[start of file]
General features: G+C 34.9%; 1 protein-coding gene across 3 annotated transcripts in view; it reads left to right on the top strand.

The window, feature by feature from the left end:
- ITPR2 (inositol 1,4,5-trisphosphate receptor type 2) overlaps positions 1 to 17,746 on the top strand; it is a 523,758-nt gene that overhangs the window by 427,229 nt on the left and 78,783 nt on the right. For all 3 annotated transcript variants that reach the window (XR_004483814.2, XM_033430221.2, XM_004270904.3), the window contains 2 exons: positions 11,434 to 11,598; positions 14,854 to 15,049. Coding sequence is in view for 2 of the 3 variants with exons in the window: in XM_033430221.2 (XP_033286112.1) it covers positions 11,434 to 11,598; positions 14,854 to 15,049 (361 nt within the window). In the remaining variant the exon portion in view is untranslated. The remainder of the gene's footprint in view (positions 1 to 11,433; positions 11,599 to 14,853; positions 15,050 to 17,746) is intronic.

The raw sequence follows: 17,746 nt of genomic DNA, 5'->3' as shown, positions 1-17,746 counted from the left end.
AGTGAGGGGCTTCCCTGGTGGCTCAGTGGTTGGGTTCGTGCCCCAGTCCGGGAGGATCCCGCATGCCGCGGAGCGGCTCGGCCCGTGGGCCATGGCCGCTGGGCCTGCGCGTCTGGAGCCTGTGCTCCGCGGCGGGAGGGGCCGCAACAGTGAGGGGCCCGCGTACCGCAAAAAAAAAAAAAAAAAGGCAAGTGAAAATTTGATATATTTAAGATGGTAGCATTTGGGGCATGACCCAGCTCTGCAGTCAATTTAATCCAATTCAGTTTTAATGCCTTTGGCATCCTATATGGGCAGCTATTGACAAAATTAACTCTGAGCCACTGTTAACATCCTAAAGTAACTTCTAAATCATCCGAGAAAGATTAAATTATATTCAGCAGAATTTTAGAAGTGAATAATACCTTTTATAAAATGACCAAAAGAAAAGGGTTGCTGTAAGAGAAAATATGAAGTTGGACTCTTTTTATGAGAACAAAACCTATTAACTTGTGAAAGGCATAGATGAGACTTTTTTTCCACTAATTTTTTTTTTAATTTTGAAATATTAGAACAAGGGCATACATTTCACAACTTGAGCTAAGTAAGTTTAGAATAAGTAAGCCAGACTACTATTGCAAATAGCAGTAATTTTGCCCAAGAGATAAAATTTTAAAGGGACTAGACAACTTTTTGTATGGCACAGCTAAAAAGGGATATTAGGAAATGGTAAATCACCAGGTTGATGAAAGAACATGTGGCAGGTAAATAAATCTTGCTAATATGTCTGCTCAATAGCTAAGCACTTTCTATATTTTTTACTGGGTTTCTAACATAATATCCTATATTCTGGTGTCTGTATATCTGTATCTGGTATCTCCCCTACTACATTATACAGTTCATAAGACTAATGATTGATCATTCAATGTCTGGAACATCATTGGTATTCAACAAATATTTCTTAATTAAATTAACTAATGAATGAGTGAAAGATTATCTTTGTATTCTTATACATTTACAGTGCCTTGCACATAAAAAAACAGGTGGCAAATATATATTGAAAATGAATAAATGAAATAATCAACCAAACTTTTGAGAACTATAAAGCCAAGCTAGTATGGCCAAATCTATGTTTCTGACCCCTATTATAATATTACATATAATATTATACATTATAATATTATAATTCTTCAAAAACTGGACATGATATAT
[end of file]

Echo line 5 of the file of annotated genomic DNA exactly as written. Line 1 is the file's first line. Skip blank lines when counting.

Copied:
AGTGAGGGGCTTCCCTGGTGGCTCAGTGGTTGGGTTCGTGCCCCAGTCCGGGAGGATCCCGCATGCCGCGGAGCGGCTCGGCCCGTGGGCCATGGCCGCTGGGCCTGCGCGTCTGGAGCCTGTGCTCCGCGGCGGGAGGGGCCGCAACAGTGAGGGGCCCGCGTACCGCAAAAAAAAAAAAAAAAAGGCAAGTGAAAATTTGATATATTTAAGATGGTAGCATTTGGGGCATGACCCAGCTCTGCAGTCAATTTAATCCAATTCAGTTTTAATGCCTTTGGCATCCTATATGGGCAGCTATTGACAAAATTAACTCTGAGCCACTGTTAACATCCTAAAGTAACTTCTAAATCATCCGAGAAAGATTAAATTATATTCAGCAGAATTTTAGAAGTGAATAATACCTTTTATAAAATGACCAAAAGAAAAGGGTTGCTGTAAGAGAAAATATGAAGTTGGACTCTTTTTATGAGAACAAAACCTATTAACTTGTGAAAGGCATAGATGAGACTTTTTTTCCACTAATTTTTTTTTTAATTTTGAAATATTAGAACAAGGGCATACATTTCACAACTTGAGCTAAGTAAGTTTAGAATAAGTAAGCCAGACTACTATTGCAAATAGCAGTAATTTTGCCCAAGAGATAAAATTTTAAAGGGACTAGACAACTTTTTGTATGGCACAGCTAAAAAGGGATATTAGGAAATGGTAAATCACCAGGTTGATGAAAGAACATGTGGCAGGTAAATAAATCTTGCTAATATGTCTGCTCAATAGCTAAGCACTTTCTATATTTTTTACTGGGTTTCTAACATAATATCCTATATTCTGGTGTCTGTATATCTGTATCTGGTATCTCCCCTACTACATTATACAGTTCATAAGACTAATGATTGATCATTCAATGTCTGGAACATCATTGGTATTCAACAAATATTTCTTAATTAAATTAACTAATGAATGAGTGAAAGATTATCTTTGTATTCTTATACATTTACAGTGCCTTGCACATAAAAAAACAGGTGGCAAATATATATTGAAAATGAATAAATGAAATAATCAACCAAACTTTTGAGAACTATAAAGCCAAGCTAGTATGGCCAAATCTATGTTTCTGACCCCTATTATAATATTACATATAATATTATACATTATAATATTATAATTCTTCAAAAACTGGACATGATATAT